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Auschwitz prisoner and photographer Wilhelm Brasse dies at 95 in southern Poland
This photograph provided by the State Museum Auschwitz-Birkenau in Poland shows the identity photographs of an Auschwitz inmate, a part of the Nazi German effort to document their activities at the camp. Among those who took such pictures was Wilhelm Brasse, a Polish inmate who was put to work taking such photos because he was a professional photographer before the war. Brasse died Tuesday, Oct. 23, 2012 at the age of 95. AP Photo/Auschwitz Museum, File.

By: Vanessa Gera, Associated Press

WARSAW (AP).- The images are haunting: naked and emaciated children at Auschwitz standing shoulder-to-shoulder, adult prisoners in striped garb posing for police-style mug shots.

One of several photographers to capture such images, Wilhelm Brasse, has died at the age of 95. A Polish photographer who was arrested and sent to Auschwitz early in World War II, he was put to work documenting his fellow prisoners, an emotionally devastating task that tormented him long after his liberation.

Jaroslaw Mensfelt, a spokesman at the Auschwitz-Birkenau state museum, said that Brasse died on Tuesday in Zywiec, a town in southern Poland.

Brasse, who was born in 1917 and was not Jewish, was sent to Auschwitz at 22 as a political prisoner for trying to sneak out of German-occupied Poland in the spring of 1940. Because he had worked before the war in a photography studio in Katowice, in southern Poland, he was put to work in the camp's photography and identification department.

The job helped to save his life, enabling him to get better treatment and food than many others. Because he worked with the SS, the elite Nazi force, he was also kept cleaner "so as not to offend the SS men," he recalled in an Associated Press interview in 2006.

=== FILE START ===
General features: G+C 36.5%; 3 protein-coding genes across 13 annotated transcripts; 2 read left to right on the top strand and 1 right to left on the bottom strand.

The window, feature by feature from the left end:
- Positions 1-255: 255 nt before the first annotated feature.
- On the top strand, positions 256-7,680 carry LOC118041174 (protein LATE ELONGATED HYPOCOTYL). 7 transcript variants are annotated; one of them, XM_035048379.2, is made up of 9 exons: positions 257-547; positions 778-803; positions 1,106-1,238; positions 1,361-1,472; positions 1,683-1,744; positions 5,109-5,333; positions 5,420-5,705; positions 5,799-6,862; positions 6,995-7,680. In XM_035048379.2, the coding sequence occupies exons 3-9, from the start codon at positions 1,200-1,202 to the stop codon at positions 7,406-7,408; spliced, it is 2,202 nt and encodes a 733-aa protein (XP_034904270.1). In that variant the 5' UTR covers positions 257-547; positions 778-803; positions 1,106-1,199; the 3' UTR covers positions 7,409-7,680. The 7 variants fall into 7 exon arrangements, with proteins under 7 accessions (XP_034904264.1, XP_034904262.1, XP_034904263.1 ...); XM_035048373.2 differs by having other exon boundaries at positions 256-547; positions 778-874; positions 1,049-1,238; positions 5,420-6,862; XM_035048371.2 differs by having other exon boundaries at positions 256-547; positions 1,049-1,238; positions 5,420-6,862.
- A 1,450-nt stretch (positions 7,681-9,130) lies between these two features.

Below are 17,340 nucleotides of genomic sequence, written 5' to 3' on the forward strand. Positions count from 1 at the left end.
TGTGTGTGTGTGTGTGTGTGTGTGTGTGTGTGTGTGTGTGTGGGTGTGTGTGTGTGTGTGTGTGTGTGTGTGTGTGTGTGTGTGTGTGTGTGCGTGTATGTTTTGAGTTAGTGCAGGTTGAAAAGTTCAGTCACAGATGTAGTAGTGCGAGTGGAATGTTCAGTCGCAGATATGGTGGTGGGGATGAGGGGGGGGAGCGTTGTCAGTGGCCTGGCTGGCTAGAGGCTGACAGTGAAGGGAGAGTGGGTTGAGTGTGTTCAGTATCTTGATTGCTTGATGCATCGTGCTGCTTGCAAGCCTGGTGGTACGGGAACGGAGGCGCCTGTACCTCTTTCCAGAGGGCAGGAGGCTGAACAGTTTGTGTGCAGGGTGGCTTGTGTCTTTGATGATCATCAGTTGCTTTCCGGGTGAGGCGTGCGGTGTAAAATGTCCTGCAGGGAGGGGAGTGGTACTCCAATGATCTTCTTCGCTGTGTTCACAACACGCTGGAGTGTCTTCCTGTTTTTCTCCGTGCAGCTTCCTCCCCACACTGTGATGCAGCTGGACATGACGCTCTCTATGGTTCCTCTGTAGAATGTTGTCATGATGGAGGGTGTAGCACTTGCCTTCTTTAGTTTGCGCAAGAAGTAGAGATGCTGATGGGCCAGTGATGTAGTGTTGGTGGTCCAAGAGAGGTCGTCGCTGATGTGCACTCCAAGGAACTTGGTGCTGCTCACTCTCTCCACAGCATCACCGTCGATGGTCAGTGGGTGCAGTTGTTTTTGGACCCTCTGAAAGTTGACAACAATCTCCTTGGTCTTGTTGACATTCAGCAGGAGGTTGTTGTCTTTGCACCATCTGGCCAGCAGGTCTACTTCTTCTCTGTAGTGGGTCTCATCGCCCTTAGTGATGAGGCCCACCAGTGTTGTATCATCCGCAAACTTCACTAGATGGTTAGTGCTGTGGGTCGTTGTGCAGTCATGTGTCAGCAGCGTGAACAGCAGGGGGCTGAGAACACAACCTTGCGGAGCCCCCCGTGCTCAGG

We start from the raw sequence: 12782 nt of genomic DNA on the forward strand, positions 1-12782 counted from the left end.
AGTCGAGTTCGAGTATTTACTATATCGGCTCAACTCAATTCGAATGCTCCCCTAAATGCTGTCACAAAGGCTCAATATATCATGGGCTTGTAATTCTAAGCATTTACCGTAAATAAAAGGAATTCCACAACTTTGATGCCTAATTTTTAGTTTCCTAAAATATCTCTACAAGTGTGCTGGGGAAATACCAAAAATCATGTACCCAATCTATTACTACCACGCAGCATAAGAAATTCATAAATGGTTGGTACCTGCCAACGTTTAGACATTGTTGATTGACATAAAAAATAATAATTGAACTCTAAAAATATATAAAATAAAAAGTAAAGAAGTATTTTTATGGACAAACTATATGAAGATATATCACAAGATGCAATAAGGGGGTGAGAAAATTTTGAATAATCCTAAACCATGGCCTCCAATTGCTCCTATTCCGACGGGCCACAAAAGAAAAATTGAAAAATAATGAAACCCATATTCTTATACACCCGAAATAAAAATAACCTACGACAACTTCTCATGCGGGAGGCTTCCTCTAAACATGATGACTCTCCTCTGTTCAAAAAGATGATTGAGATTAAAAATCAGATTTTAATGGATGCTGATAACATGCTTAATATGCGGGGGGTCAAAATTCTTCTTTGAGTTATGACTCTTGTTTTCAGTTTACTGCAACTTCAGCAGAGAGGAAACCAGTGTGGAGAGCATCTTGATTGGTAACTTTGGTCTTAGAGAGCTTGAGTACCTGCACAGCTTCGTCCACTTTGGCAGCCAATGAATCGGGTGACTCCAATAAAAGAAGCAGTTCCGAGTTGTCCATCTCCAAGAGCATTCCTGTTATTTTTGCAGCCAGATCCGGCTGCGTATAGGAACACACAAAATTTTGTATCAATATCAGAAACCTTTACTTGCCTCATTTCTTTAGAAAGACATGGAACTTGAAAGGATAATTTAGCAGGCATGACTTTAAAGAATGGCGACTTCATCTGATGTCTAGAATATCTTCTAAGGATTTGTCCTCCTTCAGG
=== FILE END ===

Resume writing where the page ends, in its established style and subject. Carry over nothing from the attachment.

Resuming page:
After the war, he had nightmares for years of the Nazi victims he was forced to photograph. Among them were emaciated Jewish girls who were about to undergo cruel medical experiments under the infamous Dr. Josef Mengele.

"I didn't return to my profession, because those Jewish kids, and the naked Jewish girls, constantly flashed before my eyes," he said. "Even more so because I knew that later, after taking their pictures, they would just go to the gas."

In the AP interview, Brasse said believed he took about 40,000 to 50,000 of the identity photographs that the Nazis used to register their prisoners — part of the Nazi obsession with documenting their work. These pictures are among some of the notorious images associated with the camp.

Brasse was not alone in documenting prisoners. Mensfelt said there were other photographers as well and that an estimated 200,000 such pictures were probably taken. Most were destroyed.

Now it's difficult to say which of the surviving photos were Brasses's because they generally did not carry the photographer's name. Some he remembered and was able to identify later.

At the war's end, with the Soviet army about to liberate Auschwitz, the Germans ordered the photos destroyed. Brasse and others refused the order and managed to save about 40,000 of them.

Though Brasse early on in his captivity was the only professional photographer in the SS documentation office, eventually some other prisoners took over taking ID photos. Brasse was given new assignments, including taking the pictures of prisoner tattoos and pictures for Mengele.

Mengele ordered pictures of various prisoners he planned to perform his experiments on, including Jewish twins, dwarfs, stunted people and people with noma, a disease common in the malnourished that can result in the loss of flesh.

"I had to take close-ups. He said sometimes you will be able to see the whole bone of the jaw, and that I have to do close-ups of it. I did the close-ups, in harsh light, and you could see to the bone," Brasse said. "Later, my boss called me in, and Dr. Mengele expressed his happiness with the pictures I'd taken, that I'd taken them just as he had needed them to be done."

Brasse said he never had the right to refuse what Mengele or the other Germans demanded.

"It was an order, and prisoners didn't have the right to disagree. I couldn't say 'I won't do that,'" he recalled in 2006. "I only listened to what I had to do and because I didn't harm anyone by what I was doing, I tried to address them politely."


Copyright 2012 The Associated Press.





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